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Common Foodsense: Pillsbury Reminiscences



Back in the waning days of my wayward youth, I was hired by Pillsbury to do some occasional work in its test kitchens. This was not a completely new deal for me—I had done some corporate recipe development with four-track timers and gram scales and measuring spoons and thermocouple probes and all those other tools that slow you down when you’re just trying to make a damn soup—but the environment I walked into was a different world.

For one thing, it was entirely female. This was a nice change. At the time, restaurant kitchens were still mostly male, and even where they were integrated, they’d put testosterone diffusers in the makeup air unit to maintain a traditional atmosphere. Another difference was the institutional decorum that was observed at Pillsbury: In the five years I worked there, I heard no one shouting, singing or cursing, except me.

The women in those kitchens had degrees in home economics, a field of study you won’t find in college catalogs any longer—it’s been rebranded as family and consumer science. They were calm, careful and meticulously organized, three characteristics I had heard about but seldom encountered professionally. They were also patient, which I appreciated, especially when they were patient with me.

Part of that patience came with the job. Recipes were not tested in the typical restaurant one-and-done fashion, where you look at what needs to get moved out of the cooler, think up something and give it a cool ironic name, and maybe make one to convince a skeptical chef who grudgingly allows you to sell it at lunch. They tested them like Ford pretends it tests its trucks, beating concepts mercilessly to see what survived.

They had two main avenues of recipe development, one to help sell existing products and the other to develop new ones. The former were cousins of the recipes that consumers submitted to the famous Bake-Off: here’s an easy pie that uses our wonderful flour, so buy our flour, capisce? The new products might take two years from conception to rollout, and go through 40 iterations with a couple dozen people from five departments sticking their fingers in the pot.

And then there was equipment. Since home cooks were the target market, these kitchens were representations of what people might have in their houses. Every imaginable kind of microwave, stove and oven made an appearance, and they all had crappy BTU outputs and idiosyncratic hot-spots, just like home. We were supposed to develop recipes that could survive the foibles of consumer equipment, so the company went out and bought foibles.

There was also a full-time librarian on the floor that housed the test kitchens, curating an amazing collection of cookbooks and every food magazine in circulation. This was the source of cutting-edge ideas for new products, which of course big companies do not adopt. Cutting edges get you cut. They let restaurants do the early market testing of wacky ideas, and when something crawled out of the petri dish that got enough people excited, they’d use their enormous merchandising power to muscle in and rule the market. Or at least, that was the idea.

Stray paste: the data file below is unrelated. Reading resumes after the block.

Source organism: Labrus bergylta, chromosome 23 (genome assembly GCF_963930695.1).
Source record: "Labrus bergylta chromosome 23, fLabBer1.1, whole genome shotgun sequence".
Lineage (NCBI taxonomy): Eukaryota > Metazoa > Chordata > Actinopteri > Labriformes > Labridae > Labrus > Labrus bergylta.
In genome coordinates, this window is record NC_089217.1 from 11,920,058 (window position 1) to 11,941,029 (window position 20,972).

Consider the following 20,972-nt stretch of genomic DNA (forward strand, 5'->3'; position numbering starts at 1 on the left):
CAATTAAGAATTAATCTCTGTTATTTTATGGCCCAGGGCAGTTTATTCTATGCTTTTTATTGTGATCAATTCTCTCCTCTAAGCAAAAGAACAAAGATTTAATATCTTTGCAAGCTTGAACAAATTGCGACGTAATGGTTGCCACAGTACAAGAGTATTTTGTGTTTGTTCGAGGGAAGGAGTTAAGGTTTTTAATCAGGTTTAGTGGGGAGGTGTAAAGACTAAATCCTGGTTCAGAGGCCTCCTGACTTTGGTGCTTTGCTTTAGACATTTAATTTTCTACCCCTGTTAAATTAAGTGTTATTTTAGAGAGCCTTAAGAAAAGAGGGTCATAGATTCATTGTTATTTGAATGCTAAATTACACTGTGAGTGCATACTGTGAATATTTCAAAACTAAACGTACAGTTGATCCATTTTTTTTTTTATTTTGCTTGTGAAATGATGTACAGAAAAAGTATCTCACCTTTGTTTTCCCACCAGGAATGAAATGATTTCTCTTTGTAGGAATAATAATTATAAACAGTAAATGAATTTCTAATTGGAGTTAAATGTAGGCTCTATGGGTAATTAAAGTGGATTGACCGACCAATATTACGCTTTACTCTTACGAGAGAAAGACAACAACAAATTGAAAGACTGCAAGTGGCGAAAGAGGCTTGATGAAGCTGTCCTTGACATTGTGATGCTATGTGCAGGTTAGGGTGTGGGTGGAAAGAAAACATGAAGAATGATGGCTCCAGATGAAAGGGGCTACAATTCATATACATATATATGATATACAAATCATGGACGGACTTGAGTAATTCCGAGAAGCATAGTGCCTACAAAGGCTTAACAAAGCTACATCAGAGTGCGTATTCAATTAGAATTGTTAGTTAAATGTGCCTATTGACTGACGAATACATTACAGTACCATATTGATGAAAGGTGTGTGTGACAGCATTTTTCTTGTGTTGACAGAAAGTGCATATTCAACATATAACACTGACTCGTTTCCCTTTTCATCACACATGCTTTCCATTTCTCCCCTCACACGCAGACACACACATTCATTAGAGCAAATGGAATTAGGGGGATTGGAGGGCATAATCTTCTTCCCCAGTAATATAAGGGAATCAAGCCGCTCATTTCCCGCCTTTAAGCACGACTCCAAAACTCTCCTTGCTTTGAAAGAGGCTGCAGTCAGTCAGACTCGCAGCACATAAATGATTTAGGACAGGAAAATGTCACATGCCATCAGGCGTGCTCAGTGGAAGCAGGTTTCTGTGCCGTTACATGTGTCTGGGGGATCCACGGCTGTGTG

The mid-90s was a transition point for the multinational food manufacturers, as they tried to turn their lumbering organizations to follow new consumer tastes and demographics. The two-earner family was now the rule rather than the exception, and people were less willing to spend their time at home cooking. They wanted fewer recipes for stuff they could make, and more products that they could heat up in 10 minutes and have a dinner for four. And as their willingness to spend time went down, their sophistication rose, and their expectations and willingness to spend money along with it. So mac and cheese was out; we all started demanding Michelin from a microwave. One star, at least.

You could see glimmerings of this in the test kitchens. I was the only chef of typical chefy background when I started there. By 2005, Pillsbury was gone, eaten and digested by General Mills, and many of the home economists were gone as well. If consumers wanted chef-driven food, the reasoning went, let’s hire chefs to give it to them. GM must have a dozen people now with the title of “corporate chef,” a job that pays astoundingly well (for us kitchen dogs) and has those weird things like sick leave and holidays.

But I’m suspicious that the worm may be turning again. We do still see things like my old favorite pamphlet from the Palouse Dry Bean Council, in which home economists thought up 96 ways to use lentils, which most of the world will never use. But you are also seeing a resurgence of cooking at home. The most obvious evidence is meal kits: Most of the prep is done for you, but you do the assembly, having been carefully instructed how not to screw it up (oddly enough, this describes my first 10 years in restaurants. We seem to be creating a world of line cooks. Perhaps they should include cigarettes and whiskey in those meal kits). And as the demand for at least semi-homemade food grows, those careful crafters of recipes may find themselves welcomed back, where they can resume building sturdy recipe foundations on which consumers can safely dance.

Or somewhat safely. I’m guessing that if you want real restaurant-quality food, you’ll still need to go to a restaurant. 


Jonathan Locke has more than four decades of experience in the foodservice industry (yes, he’s old). He is the founding chef of FoodSense restaurant consultants, and is a chef-instructor at St. Paul College. He can be reached at foodsense@hotmail.com or 612-236-6463.

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